After a year of energetic campaigning by the supporters of the Bridge Centre, the Council rescinded its decision to close the building last October, and it is now about to be listed. Full details of the campaign can be viewed at www.lisburn.com.

The residents also rose up in defence of their townscape in Bangor West. In July 2002 a developer submitted an application to subdivide a fine Victorian house on Maxwell Road in Bangor and to build a new house in the rear garden. This was such a crass despoilation of a perfectly sound dwelling and a classic example of town cramming, that a number of local residents decided to challenge the proposals.

It is a long story, including arbitration by the Planning Appeals Commission which, despite all the clear policy set down in the fine series of Planning Policy Statements, approved the outline application. This particular story has in fact a happy ending; the developer suddenly left and sold the property to a family who are now happily occupying the property.

Stimulated by the first victory, and seeing an almost weekly series of planning applications in the Victorian and Edwardian area of Bangor West, the small group of residents decided to test the mood of the neighbourhood to see if its disquiet was shared. A public meeting in March 2004 saw standing room only and it was clear that a raw nerve had been touched. There was unanimous support for the establishment of a properly constituted group, and the Bangor West Conservation Group has since been established. With over 600 members it speaks for over 50% of the residents of Bangor West.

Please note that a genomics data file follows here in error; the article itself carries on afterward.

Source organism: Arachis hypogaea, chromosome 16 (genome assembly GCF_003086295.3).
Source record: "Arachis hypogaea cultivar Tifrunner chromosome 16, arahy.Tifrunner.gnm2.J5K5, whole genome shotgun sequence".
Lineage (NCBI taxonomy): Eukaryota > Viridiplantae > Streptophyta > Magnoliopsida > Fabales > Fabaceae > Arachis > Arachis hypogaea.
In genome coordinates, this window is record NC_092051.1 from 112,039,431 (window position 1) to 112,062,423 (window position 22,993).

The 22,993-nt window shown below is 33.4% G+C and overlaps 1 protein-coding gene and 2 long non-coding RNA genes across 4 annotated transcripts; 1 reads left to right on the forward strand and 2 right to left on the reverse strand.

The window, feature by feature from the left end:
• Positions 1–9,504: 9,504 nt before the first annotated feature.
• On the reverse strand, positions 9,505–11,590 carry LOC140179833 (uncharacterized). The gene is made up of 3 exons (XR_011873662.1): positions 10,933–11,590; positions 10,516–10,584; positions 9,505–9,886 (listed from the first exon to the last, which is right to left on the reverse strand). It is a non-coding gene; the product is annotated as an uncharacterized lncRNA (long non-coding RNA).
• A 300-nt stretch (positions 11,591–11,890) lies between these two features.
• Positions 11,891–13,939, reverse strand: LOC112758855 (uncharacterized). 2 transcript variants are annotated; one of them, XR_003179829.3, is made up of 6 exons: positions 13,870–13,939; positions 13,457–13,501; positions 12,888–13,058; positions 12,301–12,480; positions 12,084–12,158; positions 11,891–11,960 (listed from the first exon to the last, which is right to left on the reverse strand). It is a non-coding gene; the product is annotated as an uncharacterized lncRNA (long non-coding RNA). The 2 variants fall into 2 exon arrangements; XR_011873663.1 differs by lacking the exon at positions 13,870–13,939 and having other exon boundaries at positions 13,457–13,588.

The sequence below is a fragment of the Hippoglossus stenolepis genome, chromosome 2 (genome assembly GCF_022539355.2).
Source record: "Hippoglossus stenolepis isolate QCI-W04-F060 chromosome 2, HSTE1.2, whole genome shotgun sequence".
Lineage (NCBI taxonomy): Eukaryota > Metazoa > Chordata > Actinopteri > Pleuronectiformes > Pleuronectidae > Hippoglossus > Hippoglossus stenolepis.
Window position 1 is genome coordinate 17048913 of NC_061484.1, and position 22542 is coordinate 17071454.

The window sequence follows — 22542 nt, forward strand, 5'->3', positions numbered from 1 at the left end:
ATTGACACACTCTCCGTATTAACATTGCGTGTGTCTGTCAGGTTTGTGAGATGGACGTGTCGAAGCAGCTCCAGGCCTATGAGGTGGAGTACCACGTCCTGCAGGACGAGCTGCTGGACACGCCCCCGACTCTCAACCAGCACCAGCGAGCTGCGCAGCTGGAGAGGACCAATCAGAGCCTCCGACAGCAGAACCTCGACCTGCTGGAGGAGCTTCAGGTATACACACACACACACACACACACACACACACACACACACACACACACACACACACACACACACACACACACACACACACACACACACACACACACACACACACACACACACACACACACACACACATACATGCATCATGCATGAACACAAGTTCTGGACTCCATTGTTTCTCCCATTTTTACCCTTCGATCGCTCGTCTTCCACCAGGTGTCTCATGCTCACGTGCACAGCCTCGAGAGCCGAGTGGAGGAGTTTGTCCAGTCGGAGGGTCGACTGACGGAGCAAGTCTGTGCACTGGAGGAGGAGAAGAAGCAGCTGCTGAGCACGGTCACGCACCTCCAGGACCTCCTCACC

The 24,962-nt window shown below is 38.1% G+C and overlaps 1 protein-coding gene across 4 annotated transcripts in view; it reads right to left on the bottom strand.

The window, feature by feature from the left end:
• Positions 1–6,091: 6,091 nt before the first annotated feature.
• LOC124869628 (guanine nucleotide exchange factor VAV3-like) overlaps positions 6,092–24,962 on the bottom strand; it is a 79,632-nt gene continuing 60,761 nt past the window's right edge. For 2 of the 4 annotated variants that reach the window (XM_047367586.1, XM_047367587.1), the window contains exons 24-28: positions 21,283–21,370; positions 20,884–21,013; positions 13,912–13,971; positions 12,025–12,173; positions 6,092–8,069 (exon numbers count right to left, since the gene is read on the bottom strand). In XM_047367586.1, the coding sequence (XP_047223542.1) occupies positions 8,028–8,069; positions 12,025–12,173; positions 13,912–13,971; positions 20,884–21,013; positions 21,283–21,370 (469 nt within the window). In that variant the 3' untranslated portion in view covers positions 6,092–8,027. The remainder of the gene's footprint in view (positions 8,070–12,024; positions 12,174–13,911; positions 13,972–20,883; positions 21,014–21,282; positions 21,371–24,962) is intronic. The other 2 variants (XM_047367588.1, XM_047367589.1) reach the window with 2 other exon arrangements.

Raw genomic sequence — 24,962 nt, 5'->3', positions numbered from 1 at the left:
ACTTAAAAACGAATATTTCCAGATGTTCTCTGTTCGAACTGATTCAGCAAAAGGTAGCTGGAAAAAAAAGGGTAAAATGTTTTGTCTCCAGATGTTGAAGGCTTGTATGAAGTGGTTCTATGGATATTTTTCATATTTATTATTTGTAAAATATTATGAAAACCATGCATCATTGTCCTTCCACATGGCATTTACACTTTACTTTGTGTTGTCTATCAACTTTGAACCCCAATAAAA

It has been very active, in responding to planning applications, appearing at planning appeals, making representations to the local Council and to the Management Board of the Planning Service, and in getting crucial Tree Preservation Orders in place. With the publication of BMAP, Bangor West is now a designated Area of Townscape Character which BWCG has warmly welcomed; there are already signs that this designation is leading to more sensitive planning decisions.

The UAHS has supported all three groups with advice and expertise, and we are always pleased to assist local residents fighting to retain buildings of character. We can provide perspective and experience, but local knowledge and determination have also been crucial in cases like the above.